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The Jurassic Coast, fossils, rolling hills and picturesque villages sum up Dorset for many visitors. It includes the vibrant seaside resorts of Bournemouth, Swanage and Weymouth, the tranquility and splendour of Durdle Door and Lulworth Cove, and a number of unforgettable attractions. It also features two world class conference venues in Bournemouth and Poole and is connected by sea and air with the Channel Islands.

For shopaholics and thrill seekers, the ever-popular seaside resort of Bournemouth is unmissable. Its shopping area and variety of stores is equal to most major cities in the UK. Its Coy Pond, Upper, Central and Lower gardens offer a leafy approach to the promenade and its pier. Next to the pier is the Bournemouth International Centre, undoubtedly one of Dorset's finest conference venues. Other attractions include an IMAX Cinema, Oceanarium and the Russell Cotes Art Gallery. Boscombe, next door to Bournemouth, also has a pier. It was renovated and reopened in 2008.

Close to Bournemouth is Poole, a large coastal town. Attractions include the Poole Museum and The Lighthouse arts centre - a huge multi-purpose venue with various auditoria settings and an art gallery. It emerged as an important port in the 12th century and remains so today. Regular sailings disembark from Poole to the Channel Islands and Cherbourg. There is also ferries to Sandbanks and Brownsea Island, the latter being the birthplace of The Scout Association formed by Robert Baden-Powell in 1907.

Further west is the small coastal town of Swanage, a good starting point for exploring the Jurassic Coast. There is a healthy number of local shops with attractions including the pier, Mowlem Theatre and the Swanage Railway, a preserved line leading to Corfe Castle and Norden. Corfe Castle dates from the 11th century and is built on a steep hill in a gap of the Purbeck Hills.

From man made wonders to natural wonders, Lulworth Cove and Durdle Door are just a short distance away from Corfe Castle and Swanage. Halfway along the Jurassic Coast is Chesil Beach and the Isle of Portland. It is one of a number of shingle structures in the UK, and the natural barrier beach provides shelter from wind and waves for Weymouth residents. The Isle of Portland has seen its limestone quarried for world famous buildings such as Sir Christopher Wren's St. Paul's Cathedral, London.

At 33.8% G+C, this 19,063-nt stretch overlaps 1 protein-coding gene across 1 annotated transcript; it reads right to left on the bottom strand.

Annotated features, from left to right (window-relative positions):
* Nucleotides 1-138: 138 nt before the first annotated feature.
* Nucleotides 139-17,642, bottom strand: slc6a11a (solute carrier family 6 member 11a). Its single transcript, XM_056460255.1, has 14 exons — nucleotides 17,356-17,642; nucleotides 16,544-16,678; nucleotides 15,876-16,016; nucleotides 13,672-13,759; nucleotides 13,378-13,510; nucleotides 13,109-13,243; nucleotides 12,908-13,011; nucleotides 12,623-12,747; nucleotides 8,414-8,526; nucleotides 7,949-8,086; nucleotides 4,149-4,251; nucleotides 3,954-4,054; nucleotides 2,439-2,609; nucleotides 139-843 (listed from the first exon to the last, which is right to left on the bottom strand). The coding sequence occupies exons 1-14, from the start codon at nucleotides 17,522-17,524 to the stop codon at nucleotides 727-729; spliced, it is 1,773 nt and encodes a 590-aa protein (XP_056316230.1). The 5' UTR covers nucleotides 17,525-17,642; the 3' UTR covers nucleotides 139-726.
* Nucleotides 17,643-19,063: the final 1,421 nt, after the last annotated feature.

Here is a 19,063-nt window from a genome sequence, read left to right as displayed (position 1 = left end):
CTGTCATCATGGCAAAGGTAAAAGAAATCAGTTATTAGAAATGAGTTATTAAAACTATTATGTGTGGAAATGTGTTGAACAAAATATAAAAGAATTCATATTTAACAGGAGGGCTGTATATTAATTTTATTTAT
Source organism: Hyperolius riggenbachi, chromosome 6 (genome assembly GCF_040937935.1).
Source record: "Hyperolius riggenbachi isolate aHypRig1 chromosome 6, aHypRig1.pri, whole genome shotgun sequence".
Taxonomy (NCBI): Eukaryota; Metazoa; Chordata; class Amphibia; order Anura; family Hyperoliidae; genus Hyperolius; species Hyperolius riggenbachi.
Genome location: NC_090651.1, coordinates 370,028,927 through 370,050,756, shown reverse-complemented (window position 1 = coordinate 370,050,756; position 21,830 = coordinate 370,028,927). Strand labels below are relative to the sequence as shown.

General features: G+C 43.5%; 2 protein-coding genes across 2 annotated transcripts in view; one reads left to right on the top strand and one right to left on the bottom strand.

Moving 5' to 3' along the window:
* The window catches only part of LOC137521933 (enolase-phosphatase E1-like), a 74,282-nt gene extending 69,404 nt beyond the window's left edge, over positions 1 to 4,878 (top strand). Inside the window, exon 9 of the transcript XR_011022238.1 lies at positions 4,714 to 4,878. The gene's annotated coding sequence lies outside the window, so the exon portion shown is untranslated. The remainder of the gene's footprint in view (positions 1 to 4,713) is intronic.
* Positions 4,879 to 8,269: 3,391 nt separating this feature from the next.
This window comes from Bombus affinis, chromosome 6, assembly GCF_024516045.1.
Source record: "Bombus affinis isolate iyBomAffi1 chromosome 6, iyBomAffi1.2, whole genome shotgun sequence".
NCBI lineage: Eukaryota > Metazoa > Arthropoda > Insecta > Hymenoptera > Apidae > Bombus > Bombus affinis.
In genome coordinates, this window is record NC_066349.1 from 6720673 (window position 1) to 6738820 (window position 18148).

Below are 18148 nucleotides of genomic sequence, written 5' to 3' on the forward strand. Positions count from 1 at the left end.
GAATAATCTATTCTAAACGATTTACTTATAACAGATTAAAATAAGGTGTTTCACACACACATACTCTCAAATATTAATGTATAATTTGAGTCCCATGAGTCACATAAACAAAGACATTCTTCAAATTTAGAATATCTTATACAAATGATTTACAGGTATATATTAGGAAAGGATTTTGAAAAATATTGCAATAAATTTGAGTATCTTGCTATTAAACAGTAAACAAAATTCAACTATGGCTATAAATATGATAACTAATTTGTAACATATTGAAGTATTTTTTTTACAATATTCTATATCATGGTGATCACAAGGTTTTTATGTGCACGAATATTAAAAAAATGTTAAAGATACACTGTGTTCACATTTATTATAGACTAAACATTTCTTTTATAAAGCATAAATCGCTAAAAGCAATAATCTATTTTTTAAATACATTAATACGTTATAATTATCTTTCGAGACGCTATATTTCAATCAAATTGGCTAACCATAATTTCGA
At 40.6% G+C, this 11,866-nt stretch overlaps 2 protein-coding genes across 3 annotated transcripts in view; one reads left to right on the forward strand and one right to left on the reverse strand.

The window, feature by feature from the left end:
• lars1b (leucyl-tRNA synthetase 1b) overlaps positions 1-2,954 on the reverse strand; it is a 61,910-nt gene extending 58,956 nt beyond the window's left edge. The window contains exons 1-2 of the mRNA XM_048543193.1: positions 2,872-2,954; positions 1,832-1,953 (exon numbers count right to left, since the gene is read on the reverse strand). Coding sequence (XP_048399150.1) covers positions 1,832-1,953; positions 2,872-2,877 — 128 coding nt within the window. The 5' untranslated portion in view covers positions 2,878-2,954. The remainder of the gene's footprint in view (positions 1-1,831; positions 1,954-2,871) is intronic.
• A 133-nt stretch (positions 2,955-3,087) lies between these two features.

Weymouth is a popular seaside resort, with charming features including the harbour and  Georgian promenade. The town is the banks of the River Wey as well as benefiting from the sheltered Portland Harbour. As well as shopping on both sides of the Wey, it has clean sandy beaches, a historic fort and museum, and numerous seaside attractions. Close by is the small and historic town of Dorchester. There is The Dinosaur Museum and The Keep Military Museum, and a shopping centre which oozes character.

Animals and military history of a different kind can be seen east of Weymouth in Bovington. It is home to both Monkey World and The Tank Museum. The latter attractions has the largest museum room in Dorset and a Nationally Recognised collection of tanks and military vehicles. There is also interactive exhibits and displays involving armoured vehicles. As conference venues go, a real contrast to the wealth of hotels and purpose built exhibition halls close by. Monkey World is a nearby chimpanzee and ape rescue centre.

West of Weymouth is the village of Abbotsbury, and the small market towns of Bridport and Lyme Regis. Abbotsbury is famed for its swannery. It is the world's only managed colony of nesting mute swans. Bridport has a small fishing harbour, the oldest butchers in the UK, and a vibrant arts scene with several annual events. The most westerly Dorset resort of Lyme Regis is a happy hunting ground for fossil collectors. Its cliffs have remains of early Jurassic fossils, with significant discoveries made. The town also has its own fossil festival and a day to celebrate the life of Mary Anning, who discovered a number of prehistoric fossils in the 1800s.

Further inland, much of Dorset's conference venues are hotels with health resorts, or traditional inns like The Coppleridge Inn near Shaftesbury. From the Isle of Portland to North Dorset, you can go from sunbathing to "taking bread t' top o' th' world". How? With the latter pursuit, Shaftesbury was the stereotypical Northern English village in late-1970s advertisements for Hovis bread, directed by Ridley Scott. The small town was also the last resting place of King Canute and has a number of independent shops.

Blandford Forum is often hailed as a fine Georgian town, after much of its buildings were destroyed by fire in 1731. It was an important stopping point en route to London, and the market town has a weekly open market, with a bi-weekly covered market in the Corn Exchange. 

The small town of Sherborne is famed for its abbey, castle and public school. Sherborne Castle was built by Sir Walter Raleigh, an Elizabethan mansion on the site of the previous castle. Its abbey is a Grade I Listed Building of Norman origin with some features dating from the Saxon era.

The main roads into Dorset include the A37 from Yeovil, the A35 from Honiton, and the A31 from Ringwood. By rail, the county's most frequent services stop at Bournemouth, Poole and Weymouth. A number of the county's bus routes are operated by More Bus (within Bournemouth and Poole) and First Hampshire and Dorset. The latter company's services include a seasonal route from Weymouth to Exeter along the Jurassic Coast.

With a number of scenic and coastal conference venues, Dorset is a suitable alternative to the major city centres. It has two world class venues in Bournemouth and Poole suitably placed for holding major events with a number of theatres and hotels ideal for smaller events.

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